One of our recent studies (An, Zhou, Ou, Li, Yu, and Wang, 2021) quantified the topical influence and sentiment contagion of public event stakeholders and reveal the patterns of crisis information dissemination. Figure 1 shows the general research framework. The dissemination of crisis information can be divided into four stages, i.e., the initial stage, the outbreak stage, the spread stage, and the recession stage. Eleven types of stakeholders are identified and divided into four categories including inducers, victims, responders, and onlookers (Heath, 2001). Based on the forwarding relationships among microblog entries, we construct topic and sentiment propagation maps respectively and propose four indicators to measure the topical influence and sentiment contagion of event stakeholders. The “topic out-degree” of a node (namely a user) X refers to the proportion of nodes that are directly connected with and share the same topics with the node X among all the nodes that are directly connected with the node X in a forwarding network. The “topic variation degree” of a node X is defined as the proportion of nodes that are directly connected with and share no common topic with the node X among all the nodes that are directly connected with the node X in a forwarding network. Similarly, the “sentiment out-degree” of a node X is defined as the proportion of nodes that are directly connected with and hold the same sentiment type with the node X among all the nodes that are directly connected with the node X in a forwarding network. The “sentiment variation degree” of a node X is defined as the proportion of nodes that are directly connected with and hold a different sentiment type with the node X among all the nodes that are directly connected with the node X in a fording network. The topic out-degree and topic variation degree describe the topical influence of a user, and the sentiment out-degree and sentiment variation degree describe the sentiment contagion of a user.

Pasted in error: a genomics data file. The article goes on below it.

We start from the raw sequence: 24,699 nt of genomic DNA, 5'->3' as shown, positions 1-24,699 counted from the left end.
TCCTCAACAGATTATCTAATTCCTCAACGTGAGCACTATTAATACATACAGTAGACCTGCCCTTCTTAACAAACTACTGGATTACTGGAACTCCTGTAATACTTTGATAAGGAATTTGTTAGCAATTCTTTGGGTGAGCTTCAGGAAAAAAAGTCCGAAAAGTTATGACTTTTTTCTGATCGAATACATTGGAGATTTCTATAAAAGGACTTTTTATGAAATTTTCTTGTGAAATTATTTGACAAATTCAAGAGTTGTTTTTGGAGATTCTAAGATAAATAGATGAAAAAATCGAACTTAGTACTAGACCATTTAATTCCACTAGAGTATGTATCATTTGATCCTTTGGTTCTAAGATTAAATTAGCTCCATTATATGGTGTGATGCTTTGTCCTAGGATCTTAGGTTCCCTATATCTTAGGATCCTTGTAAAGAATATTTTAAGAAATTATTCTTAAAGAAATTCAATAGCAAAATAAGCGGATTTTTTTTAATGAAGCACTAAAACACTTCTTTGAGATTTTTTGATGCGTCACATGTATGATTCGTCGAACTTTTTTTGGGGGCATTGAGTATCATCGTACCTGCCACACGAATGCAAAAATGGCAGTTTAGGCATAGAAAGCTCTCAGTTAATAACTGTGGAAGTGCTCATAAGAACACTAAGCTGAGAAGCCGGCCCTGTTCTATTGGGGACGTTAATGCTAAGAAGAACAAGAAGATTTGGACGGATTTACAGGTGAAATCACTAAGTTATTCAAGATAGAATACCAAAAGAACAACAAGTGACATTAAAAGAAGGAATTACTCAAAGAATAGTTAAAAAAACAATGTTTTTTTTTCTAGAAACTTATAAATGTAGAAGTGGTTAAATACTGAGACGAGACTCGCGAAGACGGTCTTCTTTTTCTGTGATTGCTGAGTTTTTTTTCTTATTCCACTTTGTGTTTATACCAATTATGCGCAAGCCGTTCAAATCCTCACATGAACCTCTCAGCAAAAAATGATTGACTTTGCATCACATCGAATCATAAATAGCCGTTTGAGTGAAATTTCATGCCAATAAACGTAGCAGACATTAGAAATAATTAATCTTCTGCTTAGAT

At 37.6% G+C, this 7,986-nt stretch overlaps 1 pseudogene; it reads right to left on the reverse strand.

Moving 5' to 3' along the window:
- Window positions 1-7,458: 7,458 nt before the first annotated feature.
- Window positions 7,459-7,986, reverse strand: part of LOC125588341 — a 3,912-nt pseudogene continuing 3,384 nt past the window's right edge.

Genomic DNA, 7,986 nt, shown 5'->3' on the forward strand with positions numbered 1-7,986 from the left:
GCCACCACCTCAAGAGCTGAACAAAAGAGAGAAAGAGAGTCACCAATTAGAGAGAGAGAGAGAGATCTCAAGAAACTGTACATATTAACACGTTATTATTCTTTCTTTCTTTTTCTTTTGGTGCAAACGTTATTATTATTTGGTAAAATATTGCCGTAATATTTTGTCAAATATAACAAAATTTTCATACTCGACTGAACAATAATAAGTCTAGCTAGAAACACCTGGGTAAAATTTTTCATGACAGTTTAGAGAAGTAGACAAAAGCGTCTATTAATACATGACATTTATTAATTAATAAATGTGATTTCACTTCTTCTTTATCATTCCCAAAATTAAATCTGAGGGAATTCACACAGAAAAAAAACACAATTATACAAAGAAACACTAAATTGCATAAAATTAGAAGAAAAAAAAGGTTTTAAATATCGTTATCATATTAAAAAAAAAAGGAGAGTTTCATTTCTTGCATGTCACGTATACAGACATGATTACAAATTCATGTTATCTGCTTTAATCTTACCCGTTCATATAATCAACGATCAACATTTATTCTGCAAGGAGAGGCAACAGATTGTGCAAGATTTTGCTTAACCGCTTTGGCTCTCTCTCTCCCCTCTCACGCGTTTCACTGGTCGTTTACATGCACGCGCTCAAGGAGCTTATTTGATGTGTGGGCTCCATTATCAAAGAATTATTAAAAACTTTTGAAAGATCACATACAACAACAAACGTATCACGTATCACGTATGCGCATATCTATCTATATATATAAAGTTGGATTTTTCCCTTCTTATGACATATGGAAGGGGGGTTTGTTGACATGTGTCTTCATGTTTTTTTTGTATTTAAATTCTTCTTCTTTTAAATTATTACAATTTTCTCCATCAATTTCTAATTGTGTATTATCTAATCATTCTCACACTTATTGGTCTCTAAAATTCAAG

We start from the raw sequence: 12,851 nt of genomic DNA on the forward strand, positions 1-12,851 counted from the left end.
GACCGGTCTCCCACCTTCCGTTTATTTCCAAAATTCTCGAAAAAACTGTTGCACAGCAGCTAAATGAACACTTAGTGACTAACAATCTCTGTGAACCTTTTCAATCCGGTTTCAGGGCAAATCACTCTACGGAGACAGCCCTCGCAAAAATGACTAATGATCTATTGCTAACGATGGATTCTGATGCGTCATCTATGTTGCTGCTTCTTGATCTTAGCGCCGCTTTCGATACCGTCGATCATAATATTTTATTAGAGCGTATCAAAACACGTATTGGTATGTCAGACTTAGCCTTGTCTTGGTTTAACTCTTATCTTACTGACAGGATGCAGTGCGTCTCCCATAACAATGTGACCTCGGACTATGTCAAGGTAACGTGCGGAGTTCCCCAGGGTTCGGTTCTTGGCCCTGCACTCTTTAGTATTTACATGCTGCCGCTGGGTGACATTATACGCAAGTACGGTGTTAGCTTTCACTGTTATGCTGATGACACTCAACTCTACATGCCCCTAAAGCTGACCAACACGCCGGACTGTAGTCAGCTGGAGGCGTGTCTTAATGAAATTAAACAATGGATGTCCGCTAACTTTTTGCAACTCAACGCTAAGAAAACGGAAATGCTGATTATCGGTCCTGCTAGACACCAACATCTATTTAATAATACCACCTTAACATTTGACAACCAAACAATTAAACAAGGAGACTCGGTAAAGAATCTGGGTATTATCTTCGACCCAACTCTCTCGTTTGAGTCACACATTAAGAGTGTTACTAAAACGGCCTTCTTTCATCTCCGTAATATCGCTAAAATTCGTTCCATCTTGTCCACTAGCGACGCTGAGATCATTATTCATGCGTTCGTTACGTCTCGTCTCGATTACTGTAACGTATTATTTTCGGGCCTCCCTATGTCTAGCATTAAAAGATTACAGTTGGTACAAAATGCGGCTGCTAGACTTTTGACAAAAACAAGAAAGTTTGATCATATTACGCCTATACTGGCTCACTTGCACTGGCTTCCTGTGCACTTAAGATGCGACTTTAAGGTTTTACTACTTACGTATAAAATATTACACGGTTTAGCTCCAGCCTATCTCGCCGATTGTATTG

Figure 1. Research framework.